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Space travel is a dangerous business. Astronauts are hurled into space in a tiny life support bubble. Contact with Earth is severed. Whatever they’ve got onboard is all they’ve got—period. But what if they could make tools and parts onboard?

Singularity University Labs startup Made In Space believes 3D printing can provide just such a capability. The idea and company got their start at the 2010 Singularity University Graduate Studies Program, and they’ve since been working on the problem. After testing the tech on parabolic flights, Made In Space and NASA will launch the first 3D printer into space for trials on the International Space Station this August.

In the beginning, 3D printing will be used to make basic tools and parts, but it may prove to be a crucial technology if humankind is to wander ever further afield. Future applications may include in-orbit construction of stations and ships or robotic construction of structures and habitats on the Moon, Mars, asteroids, and beyond.

Adam Mann, space and physics reporter for Wired, recently interviewed Michael Chen (CSO Made In Space), Niki Werkheiser (Made in Space integration manager for NASA), and LaNetra Tate (Space Technology Mission Directorate program executive for additive manufacturing of NASA).

The participants discuss the challenges of 3D printing in low-gravity environments, how 3D printing frees the design of tools, equipment, and experiments from gravity and the rigors of launch, and just how far space 3D printing might take us. Check it out! (They struggle with a few technical glitches early on, so I recommend you skip to 2:53.)

Chen says Made In Space didn’t set out to build a 3D printer so much as send one into space. But they discovered rather quickly that traditional 3D printers won’t work in low gravity. He quips if they’d known how hard it would be, they might never have started.

There are 15 or 20 things you have to change to make a traditional 3D printer ready for space, from how the plastic is laid down (the Made In Space 3D printer is now gravity independent) to how to handle toxic off-gassing in an enclosed environment.

But once you’ve got a 3D printer that works—it becomes an invaluable tool.

Chen is quick to note the Apollo 13 example. The crew had enough oxygen but faced the prospect of choking on carbon dioxide from their exhalations. The only remaining filters, intended for the command module (which the crew had temporarily evacuated), were square, while the fitting they needed to plug into was round.

NASA had to scramble to make replacement filters using only the materials on board (most famously a trusty roll of duct tape). Their solution worked, but a 3D printer would have been pretty handy just then.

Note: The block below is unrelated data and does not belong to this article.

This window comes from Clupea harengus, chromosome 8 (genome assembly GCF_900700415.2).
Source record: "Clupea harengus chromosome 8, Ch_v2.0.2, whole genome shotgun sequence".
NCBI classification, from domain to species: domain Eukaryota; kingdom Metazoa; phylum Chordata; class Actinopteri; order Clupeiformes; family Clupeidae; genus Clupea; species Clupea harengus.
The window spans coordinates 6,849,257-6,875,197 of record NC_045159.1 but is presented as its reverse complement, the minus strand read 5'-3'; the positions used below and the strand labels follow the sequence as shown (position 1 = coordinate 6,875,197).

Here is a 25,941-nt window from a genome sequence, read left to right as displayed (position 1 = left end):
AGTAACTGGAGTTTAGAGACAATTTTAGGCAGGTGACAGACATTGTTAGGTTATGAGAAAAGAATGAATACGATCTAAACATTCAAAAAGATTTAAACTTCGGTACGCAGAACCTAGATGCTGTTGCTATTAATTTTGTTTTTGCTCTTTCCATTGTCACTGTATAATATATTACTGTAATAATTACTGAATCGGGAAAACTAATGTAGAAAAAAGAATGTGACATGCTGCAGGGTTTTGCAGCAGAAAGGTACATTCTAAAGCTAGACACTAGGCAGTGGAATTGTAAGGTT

Chen says Made In Space mocked up Apollo 13’s CO2 scrubber in CAD (Autodesk’s 3D modeling software) and printed the part in a couple of hours. In the future, such quick fixes could be rapidly designed and sent to the crew in emergency situations. Or in less urgent situations (e.g., when a tool breaks) the crew could print a replacement right away instead of waiting weeks or months for the next resupply mission.

Additionally, 3D printing in space changes how low-gravity technology is designed. Currently, everything we send to space has to be tough enough to withstand the rigors of launch—extreme shaking and heavy g-forces. But what if instead of launching everything, we could digitally beam it directly to a 3D printer in orbit?

Made In Space and NASA think 3D printing changes how we’ll design for space in the future—and opens the field to the crowd too.

Chen says after the first 3D printer (a technology demonstrator) is launched, they’ll send up a second 3D printer to be used as a commercial facility. And that’s when the fun really begins. Eventually, he hopes, the ingenuity of the crowd will be as easily channeled into space exploration as it is into app development for the app store.

“We’ll be opening it up so that anyone in the world can print things in space,” Chen says. “What we’re going to print that will be most exciting—I think it’s going to be the things we haven’t even thought of yet.”

Image Credit: Made In Space

Jason is managing editor of Singularity Hub. He cut his teeth doing research and writing about finance and economics before moving on to science, technology, and the future. He is curious about pretty much everything, and sad he'll only ever know a tiny fraction of it all.